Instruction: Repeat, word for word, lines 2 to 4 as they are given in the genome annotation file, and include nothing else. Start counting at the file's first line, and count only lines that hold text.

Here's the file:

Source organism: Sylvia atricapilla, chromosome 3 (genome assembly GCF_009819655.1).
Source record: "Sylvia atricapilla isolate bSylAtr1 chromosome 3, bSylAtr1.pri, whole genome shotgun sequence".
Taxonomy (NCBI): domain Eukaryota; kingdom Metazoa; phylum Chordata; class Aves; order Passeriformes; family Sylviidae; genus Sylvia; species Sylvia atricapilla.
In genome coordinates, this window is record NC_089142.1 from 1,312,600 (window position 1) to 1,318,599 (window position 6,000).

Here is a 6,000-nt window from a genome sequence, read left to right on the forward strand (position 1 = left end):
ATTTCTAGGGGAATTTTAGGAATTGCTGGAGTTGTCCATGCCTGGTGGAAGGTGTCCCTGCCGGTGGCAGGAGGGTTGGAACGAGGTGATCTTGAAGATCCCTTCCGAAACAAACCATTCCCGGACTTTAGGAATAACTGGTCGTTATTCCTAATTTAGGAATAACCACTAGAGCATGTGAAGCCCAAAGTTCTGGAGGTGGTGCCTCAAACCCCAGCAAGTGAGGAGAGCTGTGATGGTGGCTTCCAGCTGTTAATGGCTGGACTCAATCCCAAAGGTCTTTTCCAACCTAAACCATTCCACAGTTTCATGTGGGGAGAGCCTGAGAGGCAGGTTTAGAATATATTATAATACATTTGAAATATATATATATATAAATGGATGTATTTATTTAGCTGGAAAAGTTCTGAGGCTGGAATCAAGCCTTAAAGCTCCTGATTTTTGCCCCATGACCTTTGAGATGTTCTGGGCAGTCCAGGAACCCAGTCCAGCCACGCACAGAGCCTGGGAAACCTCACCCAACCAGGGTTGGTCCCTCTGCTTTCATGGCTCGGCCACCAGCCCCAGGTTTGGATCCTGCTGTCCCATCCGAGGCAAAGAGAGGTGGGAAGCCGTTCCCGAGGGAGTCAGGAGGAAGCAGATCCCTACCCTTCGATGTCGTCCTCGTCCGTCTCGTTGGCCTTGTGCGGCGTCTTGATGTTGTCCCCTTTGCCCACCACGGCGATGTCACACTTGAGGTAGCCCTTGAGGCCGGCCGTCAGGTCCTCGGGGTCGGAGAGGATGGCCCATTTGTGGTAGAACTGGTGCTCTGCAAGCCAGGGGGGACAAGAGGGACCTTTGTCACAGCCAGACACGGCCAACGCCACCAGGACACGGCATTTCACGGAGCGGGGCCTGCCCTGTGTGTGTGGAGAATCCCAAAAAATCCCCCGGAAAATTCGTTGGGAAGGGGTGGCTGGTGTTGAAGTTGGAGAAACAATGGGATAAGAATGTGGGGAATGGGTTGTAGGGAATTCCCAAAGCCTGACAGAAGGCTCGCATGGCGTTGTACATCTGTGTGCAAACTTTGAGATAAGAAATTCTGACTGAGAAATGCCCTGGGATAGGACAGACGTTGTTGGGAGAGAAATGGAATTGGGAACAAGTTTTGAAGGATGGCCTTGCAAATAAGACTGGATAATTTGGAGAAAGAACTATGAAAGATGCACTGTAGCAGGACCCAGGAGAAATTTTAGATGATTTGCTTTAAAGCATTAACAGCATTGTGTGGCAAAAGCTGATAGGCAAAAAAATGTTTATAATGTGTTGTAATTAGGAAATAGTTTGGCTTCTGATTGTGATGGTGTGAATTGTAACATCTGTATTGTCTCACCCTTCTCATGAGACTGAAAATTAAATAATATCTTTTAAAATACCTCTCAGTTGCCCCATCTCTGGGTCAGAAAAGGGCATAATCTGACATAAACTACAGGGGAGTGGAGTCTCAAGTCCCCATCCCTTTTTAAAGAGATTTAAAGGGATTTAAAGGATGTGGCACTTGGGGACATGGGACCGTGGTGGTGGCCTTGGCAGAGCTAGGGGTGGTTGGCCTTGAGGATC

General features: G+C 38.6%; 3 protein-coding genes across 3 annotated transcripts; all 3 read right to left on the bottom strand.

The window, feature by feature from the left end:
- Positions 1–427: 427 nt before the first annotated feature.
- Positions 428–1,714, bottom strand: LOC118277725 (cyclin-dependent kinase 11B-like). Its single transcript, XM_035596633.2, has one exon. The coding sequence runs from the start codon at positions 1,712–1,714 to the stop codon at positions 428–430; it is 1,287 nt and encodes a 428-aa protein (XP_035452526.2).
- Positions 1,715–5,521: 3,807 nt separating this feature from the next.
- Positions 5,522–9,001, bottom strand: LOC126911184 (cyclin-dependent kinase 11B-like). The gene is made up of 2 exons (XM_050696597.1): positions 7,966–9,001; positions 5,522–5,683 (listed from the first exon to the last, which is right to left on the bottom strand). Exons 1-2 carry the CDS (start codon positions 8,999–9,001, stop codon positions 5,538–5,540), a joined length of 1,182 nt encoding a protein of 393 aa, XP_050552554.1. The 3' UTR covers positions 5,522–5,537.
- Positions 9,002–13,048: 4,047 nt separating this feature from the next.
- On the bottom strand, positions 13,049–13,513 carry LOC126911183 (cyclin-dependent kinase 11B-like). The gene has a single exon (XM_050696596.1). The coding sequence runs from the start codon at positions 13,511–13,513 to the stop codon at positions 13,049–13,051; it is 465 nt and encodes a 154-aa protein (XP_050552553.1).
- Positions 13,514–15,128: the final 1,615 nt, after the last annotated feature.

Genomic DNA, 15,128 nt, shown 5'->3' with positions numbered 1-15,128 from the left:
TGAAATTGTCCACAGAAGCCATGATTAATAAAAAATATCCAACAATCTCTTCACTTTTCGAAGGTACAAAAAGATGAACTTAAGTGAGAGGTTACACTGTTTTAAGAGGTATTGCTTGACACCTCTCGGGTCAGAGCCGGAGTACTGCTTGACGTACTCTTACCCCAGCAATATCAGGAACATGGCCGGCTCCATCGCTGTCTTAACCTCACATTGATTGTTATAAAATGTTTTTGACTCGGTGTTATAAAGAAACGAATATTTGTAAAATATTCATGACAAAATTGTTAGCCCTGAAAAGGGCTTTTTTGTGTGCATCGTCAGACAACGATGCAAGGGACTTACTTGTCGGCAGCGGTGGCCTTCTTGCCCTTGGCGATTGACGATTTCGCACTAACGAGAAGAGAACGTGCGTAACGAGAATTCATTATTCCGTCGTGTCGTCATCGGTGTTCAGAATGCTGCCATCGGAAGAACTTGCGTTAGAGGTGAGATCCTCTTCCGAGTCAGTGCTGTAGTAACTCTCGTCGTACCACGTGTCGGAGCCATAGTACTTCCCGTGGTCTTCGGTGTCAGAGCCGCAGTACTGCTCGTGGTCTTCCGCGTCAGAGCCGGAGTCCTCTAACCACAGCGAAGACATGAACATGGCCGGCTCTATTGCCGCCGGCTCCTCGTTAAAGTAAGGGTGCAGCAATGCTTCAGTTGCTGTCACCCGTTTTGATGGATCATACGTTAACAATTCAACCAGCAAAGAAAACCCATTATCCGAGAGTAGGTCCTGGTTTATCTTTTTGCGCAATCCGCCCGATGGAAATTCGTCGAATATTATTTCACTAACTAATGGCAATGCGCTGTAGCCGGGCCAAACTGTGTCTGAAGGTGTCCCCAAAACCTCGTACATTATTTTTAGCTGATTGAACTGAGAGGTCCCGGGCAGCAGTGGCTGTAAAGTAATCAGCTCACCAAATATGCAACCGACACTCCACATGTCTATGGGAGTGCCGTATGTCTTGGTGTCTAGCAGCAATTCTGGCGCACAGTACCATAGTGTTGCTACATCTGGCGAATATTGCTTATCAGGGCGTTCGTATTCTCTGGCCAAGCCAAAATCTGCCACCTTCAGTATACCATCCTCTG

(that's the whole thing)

Source record: "Sylvia atricapilla isolate bSylAtr1 chromosome 3, bSylAtr1.pri, whole genome shotgun sequence".
Taxonomy (NCBI): domain Eukaryota; kingdom Metazoa; phylum Chordata; class Aves; order Passeriformes; family Sylviidae; genus Sylvia; species Sylvia atricapilla.
In genome coordinates, this window is record NC_089142.1 from 1,312,600 (window position 1) to 1,318,599 (window position 6,000).